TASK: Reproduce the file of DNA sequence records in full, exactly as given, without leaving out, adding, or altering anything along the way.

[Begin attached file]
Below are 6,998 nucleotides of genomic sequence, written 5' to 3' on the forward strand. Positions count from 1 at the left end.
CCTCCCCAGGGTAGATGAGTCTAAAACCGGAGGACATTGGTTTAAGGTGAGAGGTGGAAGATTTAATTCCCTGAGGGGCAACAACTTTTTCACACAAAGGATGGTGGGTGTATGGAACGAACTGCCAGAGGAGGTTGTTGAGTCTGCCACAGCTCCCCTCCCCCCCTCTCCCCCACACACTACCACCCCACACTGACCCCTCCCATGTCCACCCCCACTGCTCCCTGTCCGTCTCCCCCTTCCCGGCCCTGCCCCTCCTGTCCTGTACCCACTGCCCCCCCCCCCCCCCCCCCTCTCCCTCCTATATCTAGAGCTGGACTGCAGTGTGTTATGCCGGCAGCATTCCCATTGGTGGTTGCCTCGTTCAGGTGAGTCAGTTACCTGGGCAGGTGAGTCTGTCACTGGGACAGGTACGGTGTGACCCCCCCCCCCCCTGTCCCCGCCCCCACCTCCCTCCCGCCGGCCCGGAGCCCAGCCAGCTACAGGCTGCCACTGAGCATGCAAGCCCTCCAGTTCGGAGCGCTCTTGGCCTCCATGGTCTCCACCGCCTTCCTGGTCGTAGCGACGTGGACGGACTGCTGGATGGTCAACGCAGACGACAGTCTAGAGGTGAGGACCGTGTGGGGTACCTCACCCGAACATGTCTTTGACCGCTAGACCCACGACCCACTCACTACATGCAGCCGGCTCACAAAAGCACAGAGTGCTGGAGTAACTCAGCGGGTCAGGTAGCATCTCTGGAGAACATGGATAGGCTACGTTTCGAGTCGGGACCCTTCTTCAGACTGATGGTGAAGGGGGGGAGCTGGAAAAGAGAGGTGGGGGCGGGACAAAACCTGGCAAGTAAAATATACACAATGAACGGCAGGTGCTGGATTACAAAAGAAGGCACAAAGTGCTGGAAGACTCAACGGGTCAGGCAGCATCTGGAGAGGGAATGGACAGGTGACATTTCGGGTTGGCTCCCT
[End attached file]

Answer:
Below are 6,998 nucleotides of genomic sequence, written 5' to 3' on the forward strand. Positions count from 1 at the left end.
CCTCCCCAGGGTAGATGAGTCTAAAACCGGAGGACATTGGTTTAAGGTGAGAGGTGGAAGATTTAATTCCCTGAGGGGCAACAACTTTTTCACACAAAGGATGGTGGGTGTATGGAACGAACTGCCAGAGGAGGTTGTTGAGTCTGCCACAGCTCCCCTCCCCCCCTCTCCCCCACACACTACCACCCCACACTGACCCCTCCCATGTCCACCCCCACTGCTCCCTGTCCGTCTCCCCCTTCCCGGCCCTGCCCCTCCTGTCCTGTACCCACTGCCCCCCCCCCCCCCCCCCCTCTCCCTCCTATATCTAGAGCTGGACTGCAGTGTGTTATGCCGGCAGCATTCCCATTGGTGGTTGCCTCGTTCAGGTGAGTCAGTTACCTGGGCAGGTGAGTCTGTCACTGGGACAGGTACGGTGTGACCCCCCCCCCCCCTGTCCCCGCCCCCACCTCCCTCCCGCCGGCCCGGAGCCCAGCCAGCTACAGGCTGCCACTGAGCATGCAAGCCCTCCAGTTCGGAGCGCTCTTGGCCTCCATGGTCTCCACCGCCTTCCTGGTCGTAGCGACGTGGACGGACTGCTGGATGGTCAACGCAGACGACAGTCTAGAGGTGAGGACCGTGTGGGGTACCTCACCCGAACATGTCTTTGACCGCTAGACCCACGACCCACTCACTACATGCAGCCGGCTCACAAAAGCACAGAGTGCTGGAGTAACTCAGCGGGTCAGGTAGCATCTCTGGAGAACATGGATAGGCTACGTTTCGAGTCGGGACCCTTCTTCAGACTGATGGTGAAGGGGGGGAGCTGGAAAAGAGAGGTGGGGGCGGGACAAAACCTGGCAAGTAAAATATACACAATGAACGGCAGGTGCTGGATTACAAAAGAAGGCACAAAGTGCTGGAAGACTCAACGGGTCAGGCAGCATCTGGAGAGGGAATGGACAGGTGACATTTCGGGTTGGCTCCCT